• Mon
  • Dec 29, 2014
  • Updated: 4:51pm
My Take
PUBLISHED : Tuesday, 10 September, 2013, 12:00am
UPDATED : Tuesday, 10 September, 2013, 3:21am

Setting more rules won't solve Hong Kong's ills; enforce the ones we have

Hong Kong has all the rules, regulations and laws bureaucrats can dream of. But often the problem is that they don't bother to enforce them.

Whenever a government department sets up a new task force or an initiative claiming a particular type of crime or violation is on the rise, you can be sure of one thing. They are finally admitting failure or negligence. Or rather, the problems have become so glaring they have to do something, but not admit to having failed or been negligent.

So in the past week, we have the police launching the so-called "Reno Safe" scheme to fight against dodgy contractors and triads involved in building renovations as if it's a new crime. At the same time, officials have proposed licensing subdivided flats in residential buildings.

Triad-affiliated contractors and decorators have been a problem for decades. One favoured tactic is to start work, make a complete mess, then demand more money before work can resume. Often, the contractor or subcontractor is just dishonest and is not necessarily a triad. Substandard work and materials, inflated prices and abusive behaviour are all part of their way to extract more money from their victims. If you don't pay, sometimes they call in debt collectors. You can call the police.

Sometimes they respond, sometimes they don't bother. In any case, it's difficult to prove a crime has been committed, as it often looks like a commercial dispute. The police now say we have more ageing buildings in need of renovation, hence the need for the new scheme.

Meanwhile, the Transport and Housing Bureau wants to license subdivided flats to ensure fire and buildings safety. But don't we already have these safety regulations in place? Either the proposed licensing aims to lower existing safety standards or official inspectors simply have not enforced them effectively.

Subdivided flats came under the spotlight when a fire in such a tenement building killed nine people in 2011; and even development secretary Paul Chan Mo-po and his wife were found to have owned such a property.

Well, at least the government is waking up to long-standing problems that have been left festering for a long time.

Better late than never!


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This article is now closed to comments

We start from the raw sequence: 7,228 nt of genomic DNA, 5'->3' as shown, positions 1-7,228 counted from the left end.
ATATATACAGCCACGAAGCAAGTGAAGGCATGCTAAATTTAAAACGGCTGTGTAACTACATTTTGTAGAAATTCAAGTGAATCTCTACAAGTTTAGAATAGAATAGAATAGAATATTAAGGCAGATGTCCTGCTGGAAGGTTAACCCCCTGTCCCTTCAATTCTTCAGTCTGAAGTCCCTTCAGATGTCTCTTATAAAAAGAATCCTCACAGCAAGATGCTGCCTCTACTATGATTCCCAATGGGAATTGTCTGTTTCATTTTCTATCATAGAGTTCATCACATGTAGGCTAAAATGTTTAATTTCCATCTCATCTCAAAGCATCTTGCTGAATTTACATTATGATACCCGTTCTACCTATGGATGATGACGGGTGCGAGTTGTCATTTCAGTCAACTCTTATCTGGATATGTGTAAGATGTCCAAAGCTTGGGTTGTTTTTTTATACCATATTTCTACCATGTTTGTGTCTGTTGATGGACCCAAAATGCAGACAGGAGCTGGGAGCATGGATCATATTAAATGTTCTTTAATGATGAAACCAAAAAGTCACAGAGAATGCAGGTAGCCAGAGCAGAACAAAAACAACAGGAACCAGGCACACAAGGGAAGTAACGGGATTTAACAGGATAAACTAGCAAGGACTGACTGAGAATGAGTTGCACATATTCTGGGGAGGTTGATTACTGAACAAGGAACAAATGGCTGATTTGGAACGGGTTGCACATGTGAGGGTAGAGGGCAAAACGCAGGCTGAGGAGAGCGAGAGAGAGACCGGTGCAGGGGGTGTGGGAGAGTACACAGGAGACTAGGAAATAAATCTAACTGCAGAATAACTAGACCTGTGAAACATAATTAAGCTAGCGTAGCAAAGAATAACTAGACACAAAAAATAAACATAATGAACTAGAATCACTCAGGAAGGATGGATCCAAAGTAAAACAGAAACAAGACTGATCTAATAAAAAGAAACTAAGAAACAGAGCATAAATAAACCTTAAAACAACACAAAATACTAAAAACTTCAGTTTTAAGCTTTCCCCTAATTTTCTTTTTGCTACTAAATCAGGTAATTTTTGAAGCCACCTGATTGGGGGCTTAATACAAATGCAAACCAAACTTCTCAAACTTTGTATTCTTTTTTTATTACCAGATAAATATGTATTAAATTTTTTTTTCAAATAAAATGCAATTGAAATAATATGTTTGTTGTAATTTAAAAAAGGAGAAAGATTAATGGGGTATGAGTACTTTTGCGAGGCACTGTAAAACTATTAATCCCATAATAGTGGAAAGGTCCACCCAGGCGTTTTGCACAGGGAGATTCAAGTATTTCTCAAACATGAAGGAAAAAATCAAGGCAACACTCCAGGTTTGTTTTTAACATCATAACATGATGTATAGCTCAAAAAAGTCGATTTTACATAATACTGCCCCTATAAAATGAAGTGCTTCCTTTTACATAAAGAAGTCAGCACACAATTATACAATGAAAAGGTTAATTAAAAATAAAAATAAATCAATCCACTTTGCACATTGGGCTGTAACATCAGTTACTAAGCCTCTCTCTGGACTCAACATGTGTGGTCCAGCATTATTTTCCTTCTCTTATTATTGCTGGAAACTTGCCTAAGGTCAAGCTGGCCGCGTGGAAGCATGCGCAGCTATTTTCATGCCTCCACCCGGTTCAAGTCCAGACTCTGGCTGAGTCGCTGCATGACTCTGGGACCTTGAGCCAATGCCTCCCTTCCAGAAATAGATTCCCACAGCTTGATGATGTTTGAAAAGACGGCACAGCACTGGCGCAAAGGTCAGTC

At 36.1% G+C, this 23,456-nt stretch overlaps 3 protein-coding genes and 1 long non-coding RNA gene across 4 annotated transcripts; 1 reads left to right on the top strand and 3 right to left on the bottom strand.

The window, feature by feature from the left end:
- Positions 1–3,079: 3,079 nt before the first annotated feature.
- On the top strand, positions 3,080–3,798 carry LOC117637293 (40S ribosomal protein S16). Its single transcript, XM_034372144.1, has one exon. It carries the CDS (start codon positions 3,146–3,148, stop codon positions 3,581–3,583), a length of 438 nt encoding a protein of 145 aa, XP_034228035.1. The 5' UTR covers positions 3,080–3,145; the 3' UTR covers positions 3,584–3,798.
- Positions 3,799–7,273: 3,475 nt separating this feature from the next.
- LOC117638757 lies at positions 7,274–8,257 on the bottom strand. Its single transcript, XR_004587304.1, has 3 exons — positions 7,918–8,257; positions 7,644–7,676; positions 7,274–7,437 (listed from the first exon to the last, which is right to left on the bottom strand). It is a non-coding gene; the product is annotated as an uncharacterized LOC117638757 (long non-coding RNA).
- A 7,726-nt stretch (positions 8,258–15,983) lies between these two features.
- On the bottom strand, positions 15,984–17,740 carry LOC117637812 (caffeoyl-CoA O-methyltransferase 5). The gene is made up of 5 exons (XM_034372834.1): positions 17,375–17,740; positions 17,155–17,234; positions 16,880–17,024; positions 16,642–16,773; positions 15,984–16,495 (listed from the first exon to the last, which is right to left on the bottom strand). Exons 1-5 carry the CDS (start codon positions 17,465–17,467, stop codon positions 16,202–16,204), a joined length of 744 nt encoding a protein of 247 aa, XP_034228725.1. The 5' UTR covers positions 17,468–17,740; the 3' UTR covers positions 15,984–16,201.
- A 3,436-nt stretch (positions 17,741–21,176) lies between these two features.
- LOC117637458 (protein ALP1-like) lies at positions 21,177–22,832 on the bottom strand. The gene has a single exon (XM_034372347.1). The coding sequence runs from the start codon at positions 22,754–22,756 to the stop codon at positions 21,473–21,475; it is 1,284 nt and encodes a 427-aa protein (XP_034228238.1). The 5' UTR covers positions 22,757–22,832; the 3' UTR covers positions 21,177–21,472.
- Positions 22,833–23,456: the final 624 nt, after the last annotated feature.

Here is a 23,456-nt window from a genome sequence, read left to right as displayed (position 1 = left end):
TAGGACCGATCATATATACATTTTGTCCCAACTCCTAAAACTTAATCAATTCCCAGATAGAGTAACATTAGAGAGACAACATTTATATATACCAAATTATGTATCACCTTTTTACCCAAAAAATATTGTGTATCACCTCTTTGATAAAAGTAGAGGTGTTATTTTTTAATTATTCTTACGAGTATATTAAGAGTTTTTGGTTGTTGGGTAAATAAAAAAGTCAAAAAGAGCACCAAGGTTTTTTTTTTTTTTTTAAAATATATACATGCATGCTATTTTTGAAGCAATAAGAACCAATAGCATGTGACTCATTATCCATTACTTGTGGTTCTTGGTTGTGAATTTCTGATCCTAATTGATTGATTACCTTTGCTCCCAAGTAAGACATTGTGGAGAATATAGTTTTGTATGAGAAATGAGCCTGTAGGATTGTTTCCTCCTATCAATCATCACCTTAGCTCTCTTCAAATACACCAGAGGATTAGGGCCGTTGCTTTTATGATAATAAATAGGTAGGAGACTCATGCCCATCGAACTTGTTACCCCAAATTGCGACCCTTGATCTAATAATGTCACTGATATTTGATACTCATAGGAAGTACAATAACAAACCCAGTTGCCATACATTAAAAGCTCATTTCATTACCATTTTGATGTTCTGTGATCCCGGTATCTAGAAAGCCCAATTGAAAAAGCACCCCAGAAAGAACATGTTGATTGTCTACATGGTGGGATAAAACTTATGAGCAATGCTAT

Well Said Alex! The civil servants, especially the senior ones, are nothing but a bunch of lazy people collecting a fat pay cheque for doing nothing. Their attitude is "Don't rock the boat", and "Pass the buck".
Enforcing existing laws would be a good start. Some of the laws that should be enforced are the littering and no spitting laws. Since the fines have been increased from $600 to $1500 I have yet to witness a single person receive a fine. Maybe if the fine was reduced it would be enforced more often. Another area that needs strict enforcement is the MTR bylaws, no eating, drinking or smoking in the paid areas of stations and on trains. Years ago officers walked through the entire train from one end to the other educating passengers about the bylaw and enforcing it. In recent years I have only seen officers enter the first class car to enforce the rule regarding octopus authorization or first class ticket to ride in this car. The officers totally ignore the no eating or drinking rule even when they witness an infraction. Passengers spill sticky drinks on seats and the floor, throw wrappers, some oily, under the seats. If Hong Kong does need a new bylaw the MTR may consider implementing a law forbidding passengers from urinating or defecating anywhere other than in designated washrooms.
Maybe soon they'll get around to leaky air conditioners, illegally parked vans, and gratuitous horn honking. One can dream!
AL is most daring and perceptive in calling Hong Kong to enforce rules, regulations and laws. He may be risking his own safety, if not; we are seeing a misfit among us.
Hong Kong has a long time rule which is not to interfere into other people’s business. It seems such rule extends to officials as well. The rationale is to keep a harmonious society. In truth it is more looking for advantage in return by looking the other way. It is a very Chinese thing that you give me convenience (face); I will give you some in return, now or in the future. So don’t be critical because rules etc are unimportant.
Hong Kong as a modern city it should have its rules, regulations and laws build upon fairness. They should be comprehensible and enforceable. Stop the rallying cry in ‘rule of law’. Implementing wholly is really what counts.
Well said Alex! Whether it is about illegal structures, illegal parking in Central, idling engine ban (ha!), dripping aircons, littering, using indicators when driving, indoor smoking ban or jay-walking - we hear little of effective and purposeful (but fair) enforcement. I am the first to admit that I am often guilty jay-walking (but not the other offences ;-) but I also know that if there was a high chance of being "caught" and having to pay a hefty fine, I would quickly modify my behavior! Laws need to be enforced. This is best done with a big stick!
One can also fantasize
For the one who clicked ‘DISLIKE’, please explain. Tell me what you observe which differs from mine. If so, what is there to keep? Or you disagree that AL is taking a personal risk to say what he had said. Without some response, I shall only take your dislike as a fathomless but physical motion of one of your fingers. Be a little more thoughtful when you click next time so don't attempt to mislead me or the history of Hong Kong.


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